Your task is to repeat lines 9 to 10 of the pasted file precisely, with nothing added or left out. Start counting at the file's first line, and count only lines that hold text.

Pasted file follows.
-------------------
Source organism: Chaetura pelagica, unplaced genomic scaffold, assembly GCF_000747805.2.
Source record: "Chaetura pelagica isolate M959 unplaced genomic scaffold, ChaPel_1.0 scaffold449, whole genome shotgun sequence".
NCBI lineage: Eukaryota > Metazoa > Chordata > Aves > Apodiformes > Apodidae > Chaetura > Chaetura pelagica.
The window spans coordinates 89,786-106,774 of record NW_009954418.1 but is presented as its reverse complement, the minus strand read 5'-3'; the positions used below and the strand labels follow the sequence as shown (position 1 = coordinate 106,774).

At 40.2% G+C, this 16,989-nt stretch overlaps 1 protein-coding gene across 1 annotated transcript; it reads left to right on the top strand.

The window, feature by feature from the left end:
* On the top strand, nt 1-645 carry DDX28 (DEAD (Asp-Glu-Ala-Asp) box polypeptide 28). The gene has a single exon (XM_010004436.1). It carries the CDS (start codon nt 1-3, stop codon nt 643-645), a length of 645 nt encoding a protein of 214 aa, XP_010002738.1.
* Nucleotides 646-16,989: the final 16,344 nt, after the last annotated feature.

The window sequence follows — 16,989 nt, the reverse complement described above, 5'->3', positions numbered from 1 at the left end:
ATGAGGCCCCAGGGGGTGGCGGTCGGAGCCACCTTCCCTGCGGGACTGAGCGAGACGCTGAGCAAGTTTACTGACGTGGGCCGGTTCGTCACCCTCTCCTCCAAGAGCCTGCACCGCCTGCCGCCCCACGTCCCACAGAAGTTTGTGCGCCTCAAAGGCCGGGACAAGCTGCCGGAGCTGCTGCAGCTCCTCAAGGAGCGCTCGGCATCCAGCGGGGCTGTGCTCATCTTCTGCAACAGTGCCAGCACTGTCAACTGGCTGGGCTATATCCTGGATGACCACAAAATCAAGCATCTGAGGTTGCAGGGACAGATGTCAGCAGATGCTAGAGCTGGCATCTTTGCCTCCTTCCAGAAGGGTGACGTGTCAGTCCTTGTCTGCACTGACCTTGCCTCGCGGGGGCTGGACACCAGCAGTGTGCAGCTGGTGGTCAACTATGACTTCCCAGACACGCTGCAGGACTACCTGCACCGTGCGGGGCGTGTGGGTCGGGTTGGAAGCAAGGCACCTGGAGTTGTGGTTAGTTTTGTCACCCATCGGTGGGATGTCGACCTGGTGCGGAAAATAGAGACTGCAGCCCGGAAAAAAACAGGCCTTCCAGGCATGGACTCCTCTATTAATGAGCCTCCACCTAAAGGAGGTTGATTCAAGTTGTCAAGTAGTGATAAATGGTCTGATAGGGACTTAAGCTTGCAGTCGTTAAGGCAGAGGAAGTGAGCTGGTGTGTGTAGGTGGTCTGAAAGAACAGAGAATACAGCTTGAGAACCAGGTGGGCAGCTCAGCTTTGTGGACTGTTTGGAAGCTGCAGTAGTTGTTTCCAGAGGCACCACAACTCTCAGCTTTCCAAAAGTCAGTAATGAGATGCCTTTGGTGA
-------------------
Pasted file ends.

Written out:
The window sequence follows — 16,989 nt, the reverse complement described above, 5'->3', positions numbered from 1 at the left end:
ATGAGGCCCCAGGGGGTGGCGGTCGGAGCCACCTTCCCTGCGGGACTGAGCGAGACGCTGAGCAAGTTTACTGACGTGGGCCGGTTCGTCACCCTCTCCTCCAAGAGCCTGCACCGCCTGCCGCCCCACGTCCCACAGAAGTTTGTGCGCCTCAAAGGCCGGGACAAGCTGCCGGAGCTGCTGCAGCTCCTCAAGGAGCGCTCGGCATCCAGCGGGGCTGTGCTCATCTTCTGCAACAGTGCCAGCACTGTCAACTGGCTGGGCTATATCCTGGATGACCACAAAATCAAGCATCTGAGGTTGCAGGGACAGATGTCAGCAGATGCTAGAGCTGGCATCTTTGCCTCCTTCCAGAAGGGTGACGTGTCAGTCCTTGTCTGCACTGACCTTGCCTCGCGGGGGCTGGACACCAGCAGTGTGCAGCTGGTGGTCAACTATGACTTCCCAGACACGCTGCAGGACTACCTGCACCGTGCGGGGCGTGTGGGTCGGGTTGGAAGCAAGGCACCTGGAGTTGTGGTTAGTTTTGTCACCCATCGGTGGGATGTCGACCTGGTGCGGAAAATAGAGACTGCAGCCCGGAAAAAAACAGGCCTTCCAGGCATGGACTCCTCTATTAATGAGCCTCCACCTAAAGGAGGTTGATTCAAGTTGTCAAGTAGTGATAAATGGTCTGATAGGGACTTAAGCTTGCAGTCGTTAAGGCAGAGGAAGTGAGCTGGTGTGTGTAGGTGGTCTGAAAGAACAGAGAATACAGCTTGAGAACCAGGTGGGCAGCTCAGCTTTGTGGACTGTTTGGAAGCTGCAGTAGTTGTTTCCAGAGGCACCACAACTCTCAGCTTTCCAAAAGTCAGTAATGAGATGCCTTTGGTGA